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ULTIMO FASCICOLOTHE JOURNAL OF SPORTS MEDICINE AND PHYSICAL FITNESS

Rivista di Medicina, Traumatologia e Psicologia dello Sport


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Original articles  EXERCISE PHYSIOLOGY AND BIOMECHANICS


The Journal of Sports Medicine and Physical Fitness 2007 Giugno;47(2):186-90

lingua: Inglese

Relationship between V.O2max and repeated sprint ability using non-motorised treadmill ergometry

Brown P. I. 1, 2, Hughes M. G. 2, Tong R. J. 2

1 Division of Sport Science Nottingham Trent University, Nottingham, UK
2 School of Sport, Physical Education and Recreation University of Wales Institute, Cardiff, UK


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Aim. The aim of this study was to investigate the relationship between maximal oxygen uptake (V.O2max) and repeated sprint ability (RSA) using non-motorised treadmill ergometry.
Methods. Ten male participants (mean [standard deviation] V.O2max: 57.5 [2.1] mL.kg-1.min-1) completed a RSA test (10, 6-s sprints with 34-s recovery) on a non-motorised treadmill. Oxygen consumption (V.O2) and heart rate (HR) were measured during the RSA test and the decrement of performance fatigue (%d) was calculated for the performance indices mean maximal speed (MxSp) and average power output (AvPO).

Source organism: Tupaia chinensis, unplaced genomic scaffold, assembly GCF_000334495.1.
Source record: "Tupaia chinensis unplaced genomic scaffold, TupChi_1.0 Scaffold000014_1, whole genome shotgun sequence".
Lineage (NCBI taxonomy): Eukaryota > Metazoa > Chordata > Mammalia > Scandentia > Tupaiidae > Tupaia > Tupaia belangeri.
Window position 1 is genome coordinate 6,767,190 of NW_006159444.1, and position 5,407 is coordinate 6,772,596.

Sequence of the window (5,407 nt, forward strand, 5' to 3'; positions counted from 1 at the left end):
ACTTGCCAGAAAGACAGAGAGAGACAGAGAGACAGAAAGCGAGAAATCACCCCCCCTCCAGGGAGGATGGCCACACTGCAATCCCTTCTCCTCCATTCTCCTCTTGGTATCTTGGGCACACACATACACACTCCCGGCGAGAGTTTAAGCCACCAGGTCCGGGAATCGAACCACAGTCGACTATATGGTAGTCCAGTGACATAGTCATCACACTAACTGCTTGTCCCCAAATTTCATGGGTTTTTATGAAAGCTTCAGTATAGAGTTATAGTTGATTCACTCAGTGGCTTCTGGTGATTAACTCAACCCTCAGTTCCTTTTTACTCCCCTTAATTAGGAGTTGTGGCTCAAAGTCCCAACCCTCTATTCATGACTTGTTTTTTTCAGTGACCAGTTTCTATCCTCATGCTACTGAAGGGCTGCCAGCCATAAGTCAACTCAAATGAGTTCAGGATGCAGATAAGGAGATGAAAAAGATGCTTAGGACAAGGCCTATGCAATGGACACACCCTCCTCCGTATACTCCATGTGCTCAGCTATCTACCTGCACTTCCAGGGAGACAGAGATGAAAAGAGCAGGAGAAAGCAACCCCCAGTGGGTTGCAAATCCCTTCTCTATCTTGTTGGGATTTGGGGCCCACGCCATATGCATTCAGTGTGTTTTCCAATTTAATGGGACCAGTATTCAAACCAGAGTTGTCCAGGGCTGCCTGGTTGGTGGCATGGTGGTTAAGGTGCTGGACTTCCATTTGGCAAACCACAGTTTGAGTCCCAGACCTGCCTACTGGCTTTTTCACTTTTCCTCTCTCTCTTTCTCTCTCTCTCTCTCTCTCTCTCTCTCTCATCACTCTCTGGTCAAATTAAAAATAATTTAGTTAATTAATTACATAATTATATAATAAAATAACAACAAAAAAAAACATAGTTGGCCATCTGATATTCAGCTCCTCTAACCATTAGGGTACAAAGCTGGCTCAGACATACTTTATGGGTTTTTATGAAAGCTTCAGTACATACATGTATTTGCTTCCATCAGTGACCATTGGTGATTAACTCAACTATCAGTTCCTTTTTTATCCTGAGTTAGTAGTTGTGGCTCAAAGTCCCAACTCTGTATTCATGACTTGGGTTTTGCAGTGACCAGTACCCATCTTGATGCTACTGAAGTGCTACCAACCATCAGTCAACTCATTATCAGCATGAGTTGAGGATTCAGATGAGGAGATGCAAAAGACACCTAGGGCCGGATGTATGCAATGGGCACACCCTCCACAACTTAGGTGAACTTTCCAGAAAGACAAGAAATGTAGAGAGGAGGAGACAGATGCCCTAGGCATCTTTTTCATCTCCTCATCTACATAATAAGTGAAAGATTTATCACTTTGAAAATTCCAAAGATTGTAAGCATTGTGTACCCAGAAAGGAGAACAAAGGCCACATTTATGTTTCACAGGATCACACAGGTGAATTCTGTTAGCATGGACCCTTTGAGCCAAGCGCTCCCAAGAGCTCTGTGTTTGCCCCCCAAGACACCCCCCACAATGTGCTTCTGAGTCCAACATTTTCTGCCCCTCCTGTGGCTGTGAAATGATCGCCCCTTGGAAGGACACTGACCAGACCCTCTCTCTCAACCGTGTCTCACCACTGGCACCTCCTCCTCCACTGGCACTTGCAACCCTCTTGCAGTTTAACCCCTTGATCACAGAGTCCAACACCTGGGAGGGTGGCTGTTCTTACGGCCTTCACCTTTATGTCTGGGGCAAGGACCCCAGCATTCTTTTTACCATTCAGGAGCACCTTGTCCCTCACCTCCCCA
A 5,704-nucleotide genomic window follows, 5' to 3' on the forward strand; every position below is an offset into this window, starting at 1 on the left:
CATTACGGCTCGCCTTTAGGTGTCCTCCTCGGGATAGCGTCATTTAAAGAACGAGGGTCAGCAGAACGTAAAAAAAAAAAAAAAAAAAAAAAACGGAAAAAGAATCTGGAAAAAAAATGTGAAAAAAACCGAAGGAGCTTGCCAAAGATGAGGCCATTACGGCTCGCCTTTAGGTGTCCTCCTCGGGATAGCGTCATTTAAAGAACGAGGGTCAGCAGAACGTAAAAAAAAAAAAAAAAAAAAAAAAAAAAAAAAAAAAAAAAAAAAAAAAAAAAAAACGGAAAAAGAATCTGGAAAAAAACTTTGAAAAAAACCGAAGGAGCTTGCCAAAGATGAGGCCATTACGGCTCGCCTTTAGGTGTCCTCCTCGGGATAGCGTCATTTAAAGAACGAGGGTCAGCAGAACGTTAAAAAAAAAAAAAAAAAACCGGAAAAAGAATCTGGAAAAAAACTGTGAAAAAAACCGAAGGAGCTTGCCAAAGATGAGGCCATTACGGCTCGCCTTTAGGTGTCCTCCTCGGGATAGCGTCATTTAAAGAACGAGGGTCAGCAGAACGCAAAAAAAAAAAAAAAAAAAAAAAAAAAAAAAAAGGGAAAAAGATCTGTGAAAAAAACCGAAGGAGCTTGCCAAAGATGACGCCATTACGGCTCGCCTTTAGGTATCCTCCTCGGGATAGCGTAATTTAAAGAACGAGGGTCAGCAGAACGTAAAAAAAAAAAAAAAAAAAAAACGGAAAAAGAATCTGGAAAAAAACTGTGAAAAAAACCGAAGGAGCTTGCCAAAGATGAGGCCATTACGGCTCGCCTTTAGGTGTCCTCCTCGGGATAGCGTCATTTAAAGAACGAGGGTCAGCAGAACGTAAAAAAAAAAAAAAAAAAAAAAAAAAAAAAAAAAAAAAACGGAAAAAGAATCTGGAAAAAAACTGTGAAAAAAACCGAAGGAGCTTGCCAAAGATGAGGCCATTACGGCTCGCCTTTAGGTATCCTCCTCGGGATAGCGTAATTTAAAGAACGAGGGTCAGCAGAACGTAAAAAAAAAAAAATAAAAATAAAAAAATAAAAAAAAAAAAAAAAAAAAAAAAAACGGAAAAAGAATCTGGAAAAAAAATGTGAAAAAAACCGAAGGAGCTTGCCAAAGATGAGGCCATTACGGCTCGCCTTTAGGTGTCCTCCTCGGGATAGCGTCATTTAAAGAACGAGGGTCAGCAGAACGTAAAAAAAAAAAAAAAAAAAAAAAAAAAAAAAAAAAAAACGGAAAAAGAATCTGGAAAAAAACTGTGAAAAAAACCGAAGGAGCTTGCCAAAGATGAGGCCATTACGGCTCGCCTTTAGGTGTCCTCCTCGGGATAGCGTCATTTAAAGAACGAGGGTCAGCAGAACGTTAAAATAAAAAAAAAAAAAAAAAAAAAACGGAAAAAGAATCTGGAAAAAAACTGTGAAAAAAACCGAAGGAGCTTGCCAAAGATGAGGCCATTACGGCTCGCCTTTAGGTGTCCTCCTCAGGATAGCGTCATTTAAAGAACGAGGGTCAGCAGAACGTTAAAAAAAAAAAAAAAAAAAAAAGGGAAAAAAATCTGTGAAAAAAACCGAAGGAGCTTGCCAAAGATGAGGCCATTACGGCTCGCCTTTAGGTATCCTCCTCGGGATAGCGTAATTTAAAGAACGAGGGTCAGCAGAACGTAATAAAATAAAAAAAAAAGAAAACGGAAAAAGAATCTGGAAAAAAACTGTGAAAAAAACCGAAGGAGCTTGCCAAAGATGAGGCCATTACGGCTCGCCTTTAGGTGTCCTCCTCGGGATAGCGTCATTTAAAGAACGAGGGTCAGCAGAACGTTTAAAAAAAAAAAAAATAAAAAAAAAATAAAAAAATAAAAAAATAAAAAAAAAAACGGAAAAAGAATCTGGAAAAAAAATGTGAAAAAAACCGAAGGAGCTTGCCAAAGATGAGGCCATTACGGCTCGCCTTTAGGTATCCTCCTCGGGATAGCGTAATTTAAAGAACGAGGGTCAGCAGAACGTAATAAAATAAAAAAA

Results. There were significant relationships between V.O2max and the %d MxSp (r=-0.75, P<0.05) and V.O2max and the %d AvPO (r=-0.69, P<0.05). There were also significant relationships between V.O2max and HR recovery (r=0.56, P<0.05) and V.O2max and V.O2 recovery (r=0.7, P<0.01). However, while no significant relationships were reported between HR recovery and %d MxSp (r= 0.45, P>0.05) and HR recovery and %d AvPO (r=-0.52, P>0.05), significant relationships were observed between V.O2 recovery and %d MxSp (r=-0.75, P<0.05) and between V.O2 recovery and %d AvPO (r=-0.77, P<0.05).
Conclusion. The findings of this study suggest that V.O2max may be an important factor determining RSA during repeated, high-intensity running-based exercise, such as field hockey, rugby and soccer.

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